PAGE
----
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Epilepsy Res. 1998 Jun;31(1):73-84.

Recurrent spontaneous motor seizures after repeated low-dose systemic treatment with kainate: assessment of a rat model of temporal lobe epilepsy.

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Department of Anatomy and Neurobiology, Colorado State University, Fort Collins 80523, USA.


Human temporal lobe epilepsy is associated with complex partial seizures that can produce secondarily generalized seizures and motor convulsions. In some patients with temporal lobe epilepsy, the seizures and convulsions occur following a latent period after an initial injury and may progressively increase in frequency for much of the patient's life. Available animal models of temporal lobe epilepsy are produced by acute treatments that often have high mortality rates and/or are associated with a low proportion of animals developing spontaneous chronic motor seizures. In this study, rats were given multiple low-dose intraperitoneal (i.p.) injections of kainate in order to minimize the mortality rate usually associated with single high-dose injections. We tested the hypothesis that these kainate-treated rats consistently develop a chronic epileptic state (i.e. long-term occurrence of spontaneous, generalized seizures and motor convulsions) following a latent period after the initial treatment. Kainate (5 mg/kg per h, i.p.) was administered to rats every hour for several hours so that class III-V seizures were elicited for > or = 3 h, while control rats were treated similarly with saline. This treatment protocol had a relatively low mortality rate (15%). After acute treatment, rats were observed for the occurrence of motor seizures for 6-8 h/week. Nearly all of the kainate-treated rats (97%) had two or more spontaneous motor seizures months after treatment. With this observation protocol, the average latency for the first spontaneous motor seizure was 77+/-38 (+/-S.D.) days after treatment. Although variability was observed between rats, seizure frequency initially increased with time after treatment, and nearly all of the kainate-treated rats (91%) had spontaneous motor seizures until the time of euthanasia (i.e. 5-22 months after treatment). Therefore, multiple low-dose injections of kainate, which cause recurrent motor seizures for > or = 3 h, lead to the development of a chronic epileptic state that is characterized by (i) a latent period before the onset of chronic motor seizures, and (ii) a high but variable seizure frequency that initially increases with time after the first chronic seizure. This modification of the kainate-treatment protocol is efficient and relatively simple, and the properties of the chronic epileptic state appear similar to severe human temporal lobe epilepsy. Furthermore, the observation that seizure frequency initially increased as a function of time after kainate treatment supports the hypothesis that temporal lobe epilepsy can be a progressive syndrome.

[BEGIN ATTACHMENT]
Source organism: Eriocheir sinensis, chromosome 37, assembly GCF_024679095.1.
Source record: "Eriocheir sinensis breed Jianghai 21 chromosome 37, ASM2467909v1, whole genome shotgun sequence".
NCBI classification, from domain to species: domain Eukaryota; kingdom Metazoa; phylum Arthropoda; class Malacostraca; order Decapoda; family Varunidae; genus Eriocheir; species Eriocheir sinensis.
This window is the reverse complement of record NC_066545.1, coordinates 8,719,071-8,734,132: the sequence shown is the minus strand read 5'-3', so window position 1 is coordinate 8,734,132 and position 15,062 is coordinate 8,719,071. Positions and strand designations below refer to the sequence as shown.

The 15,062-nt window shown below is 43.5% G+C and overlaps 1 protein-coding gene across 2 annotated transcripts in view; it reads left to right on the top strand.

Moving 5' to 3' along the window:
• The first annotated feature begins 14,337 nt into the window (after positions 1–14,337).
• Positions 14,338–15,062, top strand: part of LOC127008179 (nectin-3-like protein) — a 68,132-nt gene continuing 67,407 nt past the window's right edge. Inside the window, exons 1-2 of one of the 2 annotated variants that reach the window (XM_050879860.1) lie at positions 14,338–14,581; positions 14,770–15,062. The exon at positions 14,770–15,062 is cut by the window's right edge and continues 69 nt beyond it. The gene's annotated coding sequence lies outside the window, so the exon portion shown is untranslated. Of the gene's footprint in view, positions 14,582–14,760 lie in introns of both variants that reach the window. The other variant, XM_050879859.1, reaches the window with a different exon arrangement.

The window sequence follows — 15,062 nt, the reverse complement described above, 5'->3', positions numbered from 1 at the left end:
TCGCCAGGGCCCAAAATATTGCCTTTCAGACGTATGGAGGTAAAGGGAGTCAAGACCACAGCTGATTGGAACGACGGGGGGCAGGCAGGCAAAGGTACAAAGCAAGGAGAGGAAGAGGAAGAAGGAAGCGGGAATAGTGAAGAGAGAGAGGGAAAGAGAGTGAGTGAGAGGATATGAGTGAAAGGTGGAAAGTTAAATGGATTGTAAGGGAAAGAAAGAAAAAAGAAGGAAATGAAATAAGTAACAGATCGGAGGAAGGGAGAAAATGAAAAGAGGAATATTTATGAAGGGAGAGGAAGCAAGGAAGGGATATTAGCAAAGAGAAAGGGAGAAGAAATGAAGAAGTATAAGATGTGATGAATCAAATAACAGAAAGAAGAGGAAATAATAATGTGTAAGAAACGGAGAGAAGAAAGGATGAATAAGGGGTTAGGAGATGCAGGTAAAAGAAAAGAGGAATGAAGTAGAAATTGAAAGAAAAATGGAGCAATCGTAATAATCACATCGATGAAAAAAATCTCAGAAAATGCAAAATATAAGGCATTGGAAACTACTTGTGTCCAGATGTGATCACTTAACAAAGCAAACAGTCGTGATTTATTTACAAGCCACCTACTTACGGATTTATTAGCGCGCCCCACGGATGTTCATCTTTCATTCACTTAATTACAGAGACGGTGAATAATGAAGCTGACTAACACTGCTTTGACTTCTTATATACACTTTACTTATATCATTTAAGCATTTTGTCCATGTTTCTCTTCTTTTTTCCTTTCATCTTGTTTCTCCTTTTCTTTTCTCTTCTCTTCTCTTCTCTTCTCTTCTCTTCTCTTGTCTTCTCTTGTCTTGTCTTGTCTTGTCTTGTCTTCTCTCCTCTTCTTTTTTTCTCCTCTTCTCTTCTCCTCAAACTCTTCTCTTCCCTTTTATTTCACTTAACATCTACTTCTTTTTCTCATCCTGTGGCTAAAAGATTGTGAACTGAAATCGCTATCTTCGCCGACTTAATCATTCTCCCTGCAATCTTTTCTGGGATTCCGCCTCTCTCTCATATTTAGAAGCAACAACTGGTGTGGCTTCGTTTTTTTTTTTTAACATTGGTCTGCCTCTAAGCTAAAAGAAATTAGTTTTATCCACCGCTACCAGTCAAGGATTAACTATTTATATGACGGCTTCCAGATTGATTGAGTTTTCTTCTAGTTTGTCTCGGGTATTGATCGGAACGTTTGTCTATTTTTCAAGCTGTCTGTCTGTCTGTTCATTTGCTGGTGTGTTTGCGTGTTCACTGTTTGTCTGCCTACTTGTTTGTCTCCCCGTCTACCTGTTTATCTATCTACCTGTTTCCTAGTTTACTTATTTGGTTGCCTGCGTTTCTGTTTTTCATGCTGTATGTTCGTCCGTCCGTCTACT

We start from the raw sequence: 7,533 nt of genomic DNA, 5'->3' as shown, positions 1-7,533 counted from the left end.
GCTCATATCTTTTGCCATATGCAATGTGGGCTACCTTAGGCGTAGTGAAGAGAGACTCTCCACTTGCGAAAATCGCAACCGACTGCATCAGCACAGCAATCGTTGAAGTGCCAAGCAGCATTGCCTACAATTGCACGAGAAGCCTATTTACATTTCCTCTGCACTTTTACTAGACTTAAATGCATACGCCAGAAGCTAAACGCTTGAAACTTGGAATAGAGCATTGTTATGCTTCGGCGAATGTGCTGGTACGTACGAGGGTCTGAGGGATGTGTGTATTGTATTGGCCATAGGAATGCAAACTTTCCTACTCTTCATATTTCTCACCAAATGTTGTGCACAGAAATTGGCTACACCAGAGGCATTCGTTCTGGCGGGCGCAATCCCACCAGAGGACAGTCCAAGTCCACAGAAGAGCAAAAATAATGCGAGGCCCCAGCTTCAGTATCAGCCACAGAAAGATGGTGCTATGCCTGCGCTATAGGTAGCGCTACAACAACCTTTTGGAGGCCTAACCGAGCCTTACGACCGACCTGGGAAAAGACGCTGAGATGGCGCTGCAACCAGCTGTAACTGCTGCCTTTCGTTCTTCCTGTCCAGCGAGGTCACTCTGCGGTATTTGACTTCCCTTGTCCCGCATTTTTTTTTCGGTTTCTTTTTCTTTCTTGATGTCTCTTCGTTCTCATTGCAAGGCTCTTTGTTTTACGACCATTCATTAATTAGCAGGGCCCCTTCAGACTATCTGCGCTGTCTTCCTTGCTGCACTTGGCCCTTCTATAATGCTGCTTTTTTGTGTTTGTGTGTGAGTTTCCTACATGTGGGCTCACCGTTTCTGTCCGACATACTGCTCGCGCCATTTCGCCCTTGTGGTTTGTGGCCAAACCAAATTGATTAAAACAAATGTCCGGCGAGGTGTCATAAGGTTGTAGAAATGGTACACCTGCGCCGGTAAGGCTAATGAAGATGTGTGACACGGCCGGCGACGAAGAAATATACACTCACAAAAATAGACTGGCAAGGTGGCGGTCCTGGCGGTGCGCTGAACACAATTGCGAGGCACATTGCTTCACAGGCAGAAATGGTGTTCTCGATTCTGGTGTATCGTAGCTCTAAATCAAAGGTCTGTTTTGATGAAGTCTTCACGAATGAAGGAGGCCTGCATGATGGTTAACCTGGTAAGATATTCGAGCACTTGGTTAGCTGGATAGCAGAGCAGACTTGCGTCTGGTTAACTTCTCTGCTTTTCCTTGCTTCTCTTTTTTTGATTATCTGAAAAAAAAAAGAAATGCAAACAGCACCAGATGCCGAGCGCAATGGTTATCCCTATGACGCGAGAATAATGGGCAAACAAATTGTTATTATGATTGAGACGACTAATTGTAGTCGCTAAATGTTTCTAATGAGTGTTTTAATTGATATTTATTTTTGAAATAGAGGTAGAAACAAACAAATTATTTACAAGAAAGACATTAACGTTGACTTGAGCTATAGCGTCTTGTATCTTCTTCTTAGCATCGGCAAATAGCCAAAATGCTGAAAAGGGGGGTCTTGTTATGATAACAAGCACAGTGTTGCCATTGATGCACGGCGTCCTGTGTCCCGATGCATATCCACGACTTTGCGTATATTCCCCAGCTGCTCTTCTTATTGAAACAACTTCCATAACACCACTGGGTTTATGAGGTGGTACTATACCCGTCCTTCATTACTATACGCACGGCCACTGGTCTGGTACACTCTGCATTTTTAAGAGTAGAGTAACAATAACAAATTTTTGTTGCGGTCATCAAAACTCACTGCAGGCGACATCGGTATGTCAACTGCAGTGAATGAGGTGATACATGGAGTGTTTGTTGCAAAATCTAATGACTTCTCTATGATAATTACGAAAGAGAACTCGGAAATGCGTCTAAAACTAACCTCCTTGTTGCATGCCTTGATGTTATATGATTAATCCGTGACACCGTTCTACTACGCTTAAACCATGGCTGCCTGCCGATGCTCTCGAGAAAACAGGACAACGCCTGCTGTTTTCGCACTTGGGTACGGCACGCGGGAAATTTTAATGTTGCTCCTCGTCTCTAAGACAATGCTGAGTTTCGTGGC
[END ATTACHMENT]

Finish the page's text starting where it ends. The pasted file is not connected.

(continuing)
[Indexed for MEDLINE]

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